Run strong: Building lower leg strength, durability and injury resistance
Regardless of your focus, the protocols for both aren't only very similar, they're important to all runners regardless of experience and ability level.
Why build strength? No, not the gym!
A training program that focuses on building strength will prepare your body for the rigors of your next event. Leg strength will improve your running economy and will make your body more durable (when done appropriately).
And no, I'm not talking about getting a gym membership! The steps outlined below should be readily available to all runners.
Three steps to strength
Here are three distinct ways that you can begin to build strength and improve your run.
You can begin with level one if you're just starting, or you can skip ahead to a higher level if you've already incorporated the initial step(s). This progression is also useful as you begin training, spending about four weeks at each level.
Level 1: Rolling terrain for long runs
Don't underestimate sport-specific strength training. Rolling means you know that you're going up (and down) but that it isn't a struggle to do either. Your early long runs should be on a rolling course to build strength and fitness. Remember that the pace is meant to be easy on this long run (10k pace plus two minutes or top of heart rate zone two).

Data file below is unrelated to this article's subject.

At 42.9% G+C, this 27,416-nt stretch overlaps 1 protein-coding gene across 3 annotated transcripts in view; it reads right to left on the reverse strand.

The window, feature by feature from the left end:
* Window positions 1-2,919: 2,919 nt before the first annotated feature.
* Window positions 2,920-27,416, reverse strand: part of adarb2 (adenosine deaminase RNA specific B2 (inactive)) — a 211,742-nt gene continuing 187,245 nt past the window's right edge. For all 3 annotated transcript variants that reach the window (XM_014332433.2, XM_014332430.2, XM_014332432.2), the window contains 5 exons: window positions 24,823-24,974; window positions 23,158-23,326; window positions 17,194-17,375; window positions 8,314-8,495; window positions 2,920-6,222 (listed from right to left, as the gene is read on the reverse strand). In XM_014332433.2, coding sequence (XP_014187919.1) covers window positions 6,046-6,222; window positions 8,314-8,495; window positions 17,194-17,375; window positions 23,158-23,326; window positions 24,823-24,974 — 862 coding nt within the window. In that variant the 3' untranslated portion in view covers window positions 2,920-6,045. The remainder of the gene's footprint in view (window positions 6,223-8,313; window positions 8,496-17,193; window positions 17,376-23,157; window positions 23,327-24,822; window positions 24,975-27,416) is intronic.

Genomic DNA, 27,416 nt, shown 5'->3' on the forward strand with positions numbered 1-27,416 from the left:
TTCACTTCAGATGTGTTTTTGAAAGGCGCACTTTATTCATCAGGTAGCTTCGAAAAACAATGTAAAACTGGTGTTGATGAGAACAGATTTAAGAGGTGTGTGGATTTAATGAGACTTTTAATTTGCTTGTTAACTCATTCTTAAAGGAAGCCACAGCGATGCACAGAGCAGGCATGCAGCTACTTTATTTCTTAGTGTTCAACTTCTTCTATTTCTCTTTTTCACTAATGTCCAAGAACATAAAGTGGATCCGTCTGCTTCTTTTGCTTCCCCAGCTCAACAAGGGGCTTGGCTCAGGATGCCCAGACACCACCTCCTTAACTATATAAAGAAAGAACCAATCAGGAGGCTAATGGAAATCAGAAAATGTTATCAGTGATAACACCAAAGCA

Level 2: Calf and toe raises
This is especially critical as your marathon training begins. Weights aren't necessary; you can do them at home on a step.
For the calf raises, stand facing the stairs on the ball of one foot. Lower your heel all the way down and then bring the heel all the way up. For the toe raises, face away from the stairs standing on both heels. Lower your toes all the way down, and then bring them all the way up. I recommend a four-week cycle as follows:
Level 3: Hill bounding
When done correctly, hill bounding strengthens the tendons and connective tissue in your lower leg, promotes good running technique and will make you faster.
Exaggerate your knee/hand drive upwards (as if you were skipping) -- holding it for a split second in mid-air. Note that you are moving up and down, as much as you are moving forward. This is not meant to be a hill sprint. Watch videos of hill bounding here.
Maintain your strength
Once you've moved through each phase of this strength progression, you should see a difference in your running. In fact, you can maintain this newfound run strength by continuing to intersperse one (or more) of these sessions into your weekly routine. I'm confident that once you see what strength can do for your running, you won't think twice about beefing up your stride!
Patrick McCrann is a USA Triathlon certified coach and the author of online training plans for runners of all ability levels. He may be contacted at email@example.com.
Copyright 2005, Patrick McCrann
Copyright © 2005 Active Network